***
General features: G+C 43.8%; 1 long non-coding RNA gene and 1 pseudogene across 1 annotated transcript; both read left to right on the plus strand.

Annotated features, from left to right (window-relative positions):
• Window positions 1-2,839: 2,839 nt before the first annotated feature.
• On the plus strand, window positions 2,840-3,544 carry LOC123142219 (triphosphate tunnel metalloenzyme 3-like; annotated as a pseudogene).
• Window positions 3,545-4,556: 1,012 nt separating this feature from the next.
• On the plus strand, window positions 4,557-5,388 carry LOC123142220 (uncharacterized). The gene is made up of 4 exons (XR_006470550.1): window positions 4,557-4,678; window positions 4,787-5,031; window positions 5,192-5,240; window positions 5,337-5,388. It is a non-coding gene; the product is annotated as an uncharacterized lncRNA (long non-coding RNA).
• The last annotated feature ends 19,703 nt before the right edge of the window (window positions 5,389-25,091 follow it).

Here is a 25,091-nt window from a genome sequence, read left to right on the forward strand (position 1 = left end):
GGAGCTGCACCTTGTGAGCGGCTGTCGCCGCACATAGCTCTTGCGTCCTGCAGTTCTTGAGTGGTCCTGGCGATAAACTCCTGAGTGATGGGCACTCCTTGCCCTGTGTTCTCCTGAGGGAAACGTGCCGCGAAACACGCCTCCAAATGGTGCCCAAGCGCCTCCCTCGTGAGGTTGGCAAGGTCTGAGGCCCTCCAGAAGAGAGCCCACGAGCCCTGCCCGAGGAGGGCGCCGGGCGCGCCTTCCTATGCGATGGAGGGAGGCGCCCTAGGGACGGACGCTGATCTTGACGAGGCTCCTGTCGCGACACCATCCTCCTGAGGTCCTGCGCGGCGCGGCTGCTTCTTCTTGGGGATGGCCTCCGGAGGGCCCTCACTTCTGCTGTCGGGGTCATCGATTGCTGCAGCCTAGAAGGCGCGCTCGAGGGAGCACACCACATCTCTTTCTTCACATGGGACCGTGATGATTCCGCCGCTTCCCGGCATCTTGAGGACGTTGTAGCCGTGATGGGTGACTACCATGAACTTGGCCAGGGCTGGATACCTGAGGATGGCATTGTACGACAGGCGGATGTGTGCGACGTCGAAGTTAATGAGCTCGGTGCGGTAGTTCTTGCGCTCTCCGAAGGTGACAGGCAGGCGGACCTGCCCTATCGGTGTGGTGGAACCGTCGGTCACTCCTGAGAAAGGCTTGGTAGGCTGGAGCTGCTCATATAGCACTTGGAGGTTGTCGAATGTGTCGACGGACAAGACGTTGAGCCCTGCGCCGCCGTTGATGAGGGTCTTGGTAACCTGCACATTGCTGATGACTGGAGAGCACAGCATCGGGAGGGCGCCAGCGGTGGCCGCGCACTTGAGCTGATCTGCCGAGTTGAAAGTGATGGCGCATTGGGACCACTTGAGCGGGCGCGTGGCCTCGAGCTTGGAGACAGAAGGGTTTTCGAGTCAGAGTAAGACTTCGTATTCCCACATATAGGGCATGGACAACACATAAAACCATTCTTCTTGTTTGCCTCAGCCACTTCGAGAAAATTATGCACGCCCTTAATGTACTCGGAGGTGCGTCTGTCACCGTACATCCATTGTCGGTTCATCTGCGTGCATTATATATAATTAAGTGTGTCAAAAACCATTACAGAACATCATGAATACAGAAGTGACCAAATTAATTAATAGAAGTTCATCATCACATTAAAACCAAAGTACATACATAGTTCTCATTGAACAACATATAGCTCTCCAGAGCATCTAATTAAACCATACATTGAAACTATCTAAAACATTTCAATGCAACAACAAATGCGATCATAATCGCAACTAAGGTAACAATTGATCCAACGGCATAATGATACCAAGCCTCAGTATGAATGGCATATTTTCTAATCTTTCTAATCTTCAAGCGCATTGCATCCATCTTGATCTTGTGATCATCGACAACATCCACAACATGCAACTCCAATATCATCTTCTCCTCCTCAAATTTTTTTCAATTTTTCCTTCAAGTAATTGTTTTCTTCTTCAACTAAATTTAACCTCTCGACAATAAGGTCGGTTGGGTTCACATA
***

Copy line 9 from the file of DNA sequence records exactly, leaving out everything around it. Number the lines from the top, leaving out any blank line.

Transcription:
GGAGCTGCACCTTGTGAGCGGCTGTCGCCGCACATAGCTCTTGCGTCCTGCAGTTCTTGAGTGGTCCTGGCGATAAACTCCTGAGTGATGGGCACTCCTTGCCCTGTGTTCTCCTGAGGGAAACGTGCCGCGAAACACGCCTCCAAATGGTGCCCAAGCGCCTCCCTCGTGAGGTTGGCAAGGTCTGAGGCCCTCCAGAAGAGAGCCCACGAGCCCTGCCCGAGGAGGGCGCCGGGCGCGCCTTCCTATGCGATGGAGGGAGGCGCCCTAGGGACGGACGCTGATCTTGACGAGGCTCCTGTCGCGACACCATCCTCCTGAGGTCCTGCGCGGCGCGGCTGCTTCTTCTTGGGGATGGCCTCCGGAGGGCCCTCACTTCTGCTGTCGGGGTCATCGATTGCTGCAGCCTAGAAGGCGCGCTCGAGGGAGCACACCACATCTCTTTCTTCACATGGGACCGTGATGATTCCGCCGCTTCCCGGCATCTTGAGGACGTTGTAGCCGTGATGGGTGACTACCATGAACTTGGCCAGGGCTGGATACCTGAGGATGGCATTGTACGACAGGCGGATGTGTGCGACGTCGAAGTTAATGAGCTCGGTGCGGTAGTTCTTGCGCTCTCCGAAGGTGACAGGCAGGCGGACCTGCCCTATCGGTGTGGTGGAACCGTCGGTCACTCCTGAGAAAGGCTTGGTAGGCTGGAGCTGCTCATATAGCACTTGGAGGTTGTCGAATGTGTCGACGGACAAGACGTTGAGCCCTGCGCCGCCGTTGATGAGGGTCTTGGTAACCTGCACATTGCTGATGACTGGAGAGCACAGCATCGGGAGGGCGCCAGCGGTGGCCGCGCACTTGAGCTGATCTGCCGAGTTGAAAGTGATGGCGCATTGGGACCACTTGAGCGGGCGCGTGGCCTCGAGCTTGGAGACAGAAGGGTTTTCGAGTCAGAGTAAGACTTCGTATTCCCACATATAGGGCATGGACAACACATAAAACCATTCTTCTTGTTTGCCTCAGCCACTTCGAGAAAATTATGCACGCCCTTAATGTACTCGGAGGTGCGTCTGTCACCGTACATCCATTGTCGGTTCATCTGCGTGCATTATATATAATTAAGTGTGTCAAAAACCATTACAGAACATCATGAATACAGAAGTGACCAAATTAATTAATAGAAGTTCATCATCACATTAAAACCAAAGTACATACATAGTTCTCATTGAACAACATATAGCTCTCCAGAGCATCTAATTAAACCATACATTGAAACTATCTAAAACATTTCAATGCAACAACAAATGCGATCATAATCGCAACTAAGGTAACAATTGATCCAACGGCATAATGATACCAAGCCTCAGTATGAATGGCATATTTTCTAATCTTTCTAATCTTCAAGCGCATTGCATCCATCTTGATCTTGTGATCATCGACAACATCCACAACATGCAACTCCAATATCATCTTCTCCTCCTCAAATTTTTTTCAATTTTTCCTTCAAGTAATTGTTTTCTTCTTCAACTAAATTTAACCTCTCGACAATAAGGTCGGTTGGGTTCACATA